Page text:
Hamilton made an effort to impress and called the attention of his readers to make the propose that ''Good men'' will want to make the right choices in bright of their ''true interest'', at the same time the competitor of the constitution will be ruled by passions, deceit and even weak minds. He frankly warns his readers against any ‘’impressions other than those which may result from the evidence of the
King uses a wide variety of rhetoric, logic, and emotion in his writings to show that he has a passion for what is being said. Any person can spit out history, but when the speaker has first hand experience in discrimination, the words rolled off his tongue become more powerful. The methods he used include, and are not limited to, metaphors, symbolism, past experiences… Although he uses all forms of technique incredibly, I found that his emotion was stronger in his speech due to his greater attempt at persuasion, whereas in the letter, he seemed to show a more precise writing style. Dr. King not only had a way to open your minds and see from his perspective, he also put his personal experiences into his writings to more effectively change the way people think for the greater
I gravitate towards the points made by Stewart in the article. She looks for solutions to the problems while Teller simply critics everyone and everything except for himself. For example, while Teller dismisses the idea of importance of incorporating critical reading, Stewart’s point that a student must have critical reading skills in regards to argumentative writing in order to properly learn argumentative structures resonates with me (Stewart, 2016). I feel that a student is a better writer when they have mastered the skill of critical reading. Adding to this idea, Stewart believes that anyone can become a good writer with the proper amount of practice and feedback.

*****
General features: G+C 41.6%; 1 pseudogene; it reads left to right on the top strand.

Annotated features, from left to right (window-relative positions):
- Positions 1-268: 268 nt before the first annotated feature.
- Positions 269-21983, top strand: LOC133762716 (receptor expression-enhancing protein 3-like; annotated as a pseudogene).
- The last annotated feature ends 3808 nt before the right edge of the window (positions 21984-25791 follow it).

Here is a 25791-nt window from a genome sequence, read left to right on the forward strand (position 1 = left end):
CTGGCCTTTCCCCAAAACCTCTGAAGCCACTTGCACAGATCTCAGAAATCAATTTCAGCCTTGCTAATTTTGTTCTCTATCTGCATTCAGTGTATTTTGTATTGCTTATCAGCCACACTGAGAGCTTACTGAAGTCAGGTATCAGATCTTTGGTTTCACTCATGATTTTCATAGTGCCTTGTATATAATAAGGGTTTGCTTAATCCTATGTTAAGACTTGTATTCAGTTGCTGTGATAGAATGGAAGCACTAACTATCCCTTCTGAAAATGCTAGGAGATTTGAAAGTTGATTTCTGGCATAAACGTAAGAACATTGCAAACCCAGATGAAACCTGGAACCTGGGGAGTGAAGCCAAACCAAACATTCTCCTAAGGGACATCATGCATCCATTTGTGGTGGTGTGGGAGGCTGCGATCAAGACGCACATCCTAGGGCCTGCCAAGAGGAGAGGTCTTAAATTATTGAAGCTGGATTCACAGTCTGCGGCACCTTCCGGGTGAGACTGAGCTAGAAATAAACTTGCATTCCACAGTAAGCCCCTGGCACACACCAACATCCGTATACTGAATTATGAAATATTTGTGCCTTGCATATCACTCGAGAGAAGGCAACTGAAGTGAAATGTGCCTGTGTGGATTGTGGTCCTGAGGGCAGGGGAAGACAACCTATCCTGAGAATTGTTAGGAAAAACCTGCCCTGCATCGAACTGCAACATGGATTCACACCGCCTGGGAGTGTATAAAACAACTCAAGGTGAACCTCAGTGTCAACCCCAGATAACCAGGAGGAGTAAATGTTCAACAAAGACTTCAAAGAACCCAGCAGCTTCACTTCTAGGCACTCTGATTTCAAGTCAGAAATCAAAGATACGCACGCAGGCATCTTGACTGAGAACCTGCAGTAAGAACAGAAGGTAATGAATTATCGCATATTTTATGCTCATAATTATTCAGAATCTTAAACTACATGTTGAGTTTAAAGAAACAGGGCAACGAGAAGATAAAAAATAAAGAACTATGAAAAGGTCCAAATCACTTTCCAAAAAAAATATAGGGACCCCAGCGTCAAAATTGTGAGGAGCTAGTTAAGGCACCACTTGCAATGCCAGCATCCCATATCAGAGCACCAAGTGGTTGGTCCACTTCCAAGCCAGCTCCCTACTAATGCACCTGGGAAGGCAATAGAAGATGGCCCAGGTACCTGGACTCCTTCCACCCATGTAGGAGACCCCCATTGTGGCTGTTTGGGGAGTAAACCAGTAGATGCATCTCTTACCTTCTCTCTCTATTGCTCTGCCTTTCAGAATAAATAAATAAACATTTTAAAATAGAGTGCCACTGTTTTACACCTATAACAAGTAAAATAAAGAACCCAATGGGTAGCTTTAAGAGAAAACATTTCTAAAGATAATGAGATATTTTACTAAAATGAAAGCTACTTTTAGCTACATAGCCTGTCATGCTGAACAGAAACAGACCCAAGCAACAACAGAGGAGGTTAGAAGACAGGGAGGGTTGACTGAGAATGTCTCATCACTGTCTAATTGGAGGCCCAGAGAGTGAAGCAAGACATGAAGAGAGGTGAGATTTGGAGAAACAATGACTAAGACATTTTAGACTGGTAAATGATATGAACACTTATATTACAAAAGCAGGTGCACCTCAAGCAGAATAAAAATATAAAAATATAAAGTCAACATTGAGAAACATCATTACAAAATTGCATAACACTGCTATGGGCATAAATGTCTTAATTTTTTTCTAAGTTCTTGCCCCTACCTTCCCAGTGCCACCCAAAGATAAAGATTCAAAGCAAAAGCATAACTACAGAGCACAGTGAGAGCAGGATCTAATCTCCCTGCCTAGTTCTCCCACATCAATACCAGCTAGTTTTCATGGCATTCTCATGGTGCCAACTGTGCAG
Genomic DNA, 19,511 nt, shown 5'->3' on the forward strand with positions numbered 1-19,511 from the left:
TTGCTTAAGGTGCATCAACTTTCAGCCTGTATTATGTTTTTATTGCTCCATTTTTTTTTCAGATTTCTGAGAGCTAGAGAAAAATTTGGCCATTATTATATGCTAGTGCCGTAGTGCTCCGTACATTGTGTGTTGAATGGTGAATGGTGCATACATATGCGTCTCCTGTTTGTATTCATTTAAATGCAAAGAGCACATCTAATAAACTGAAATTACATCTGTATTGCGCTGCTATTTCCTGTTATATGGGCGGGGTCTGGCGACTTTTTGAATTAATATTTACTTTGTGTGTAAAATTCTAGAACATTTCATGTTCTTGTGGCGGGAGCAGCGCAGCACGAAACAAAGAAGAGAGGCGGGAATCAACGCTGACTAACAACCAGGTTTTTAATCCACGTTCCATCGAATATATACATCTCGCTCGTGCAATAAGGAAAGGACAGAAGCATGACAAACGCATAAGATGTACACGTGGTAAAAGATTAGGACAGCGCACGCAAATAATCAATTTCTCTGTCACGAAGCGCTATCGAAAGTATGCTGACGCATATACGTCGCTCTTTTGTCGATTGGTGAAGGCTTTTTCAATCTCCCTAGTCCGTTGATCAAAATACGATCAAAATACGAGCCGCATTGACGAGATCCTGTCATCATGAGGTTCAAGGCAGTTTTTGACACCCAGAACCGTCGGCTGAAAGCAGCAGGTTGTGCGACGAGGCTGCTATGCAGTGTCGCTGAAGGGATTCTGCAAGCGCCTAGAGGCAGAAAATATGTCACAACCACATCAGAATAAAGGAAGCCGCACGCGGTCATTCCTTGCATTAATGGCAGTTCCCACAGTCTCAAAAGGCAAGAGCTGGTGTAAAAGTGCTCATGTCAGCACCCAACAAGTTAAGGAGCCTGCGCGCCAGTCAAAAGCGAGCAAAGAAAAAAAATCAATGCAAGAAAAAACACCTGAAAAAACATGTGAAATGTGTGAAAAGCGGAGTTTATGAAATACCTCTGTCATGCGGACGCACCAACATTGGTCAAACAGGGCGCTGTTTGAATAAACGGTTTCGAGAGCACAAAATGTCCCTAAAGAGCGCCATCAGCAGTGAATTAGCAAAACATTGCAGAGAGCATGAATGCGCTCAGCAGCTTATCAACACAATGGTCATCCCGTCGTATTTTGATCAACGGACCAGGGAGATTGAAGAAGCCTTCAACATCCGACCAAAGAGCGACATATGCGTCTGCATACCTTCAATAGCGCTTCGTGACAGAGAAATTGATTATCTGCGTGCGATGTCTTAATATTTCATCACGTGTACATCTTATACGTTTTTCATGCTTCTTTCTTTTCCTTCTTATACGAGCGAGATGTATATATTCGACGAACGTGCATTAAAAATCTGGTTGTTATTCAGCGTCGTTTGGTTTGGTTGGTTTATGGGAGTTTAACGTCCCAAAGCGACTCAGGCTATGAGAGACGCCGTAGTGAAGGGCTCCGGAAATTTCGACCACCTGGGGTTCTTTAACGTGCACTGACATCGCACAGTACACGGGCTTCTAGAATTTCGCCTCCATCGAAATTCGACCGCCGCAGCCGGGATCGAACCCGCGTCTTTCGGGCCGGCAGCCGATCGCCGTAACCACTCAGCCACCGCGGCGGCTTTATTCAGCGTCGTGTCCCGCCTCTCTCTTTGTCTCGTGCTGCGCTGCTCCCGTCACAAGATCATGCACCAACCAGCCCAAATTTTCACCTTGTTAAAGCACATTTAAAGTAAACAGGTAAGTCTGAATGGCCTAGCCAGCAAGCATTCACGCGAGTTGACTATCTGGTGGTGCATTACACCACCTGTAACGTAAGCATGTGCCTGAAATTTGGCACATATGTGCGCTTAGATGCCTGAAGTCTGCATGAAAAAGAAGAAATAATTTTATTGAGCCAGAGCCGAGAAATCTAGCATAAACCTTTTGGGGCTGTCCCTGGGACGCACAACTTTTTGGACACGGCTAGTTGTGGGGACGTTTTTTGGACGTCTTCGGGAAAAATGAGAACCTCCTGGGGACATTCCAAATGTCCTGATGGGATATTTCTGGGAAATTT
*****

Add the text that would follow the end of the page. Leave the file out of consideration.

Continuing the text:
While Plato presents a broad argument that emphasizes the importance of pursuing truth over eloquent words and oration, W.E.B. DuBois presents an argument specifically to African Americans, urging them to value a higher education that is centered around seeking truth in the face of civil dispute. However, their arguments for valuing truth are similar because they both urge their readers to seek truth over wealth and to not simply follow the opinion of the majority, especially when considering matters that affect the soul. Plato’s argument for pursuing truth begins in the dialogue “Apology” in his famous work known as the Five Dialogues, a series of conversations portraying Plato’s mentor Socrates and his profound philosophical
It is clear to infer that the most important value of literature is ethics/morals, but after studying the facts, it is obvious that experience is the most relevant value of literature as shown in "Macbeth" by William Shakespeare and Sonnets "Astrophil and Stella" and "Sonnet 39" by Sir Philip Sidney. It is important to know the value of literature because it connects individuals with larger truths and ideas in everyday life. Literature creates a way for people to record their thoughts and experiences in a way that is accessible to others. Ultimately, It is clear, that experience is the most important value of literature without experience, nobody would have even known who Anne Frank was. If she would have never written her experience in her diaries about being a jew and hiding from the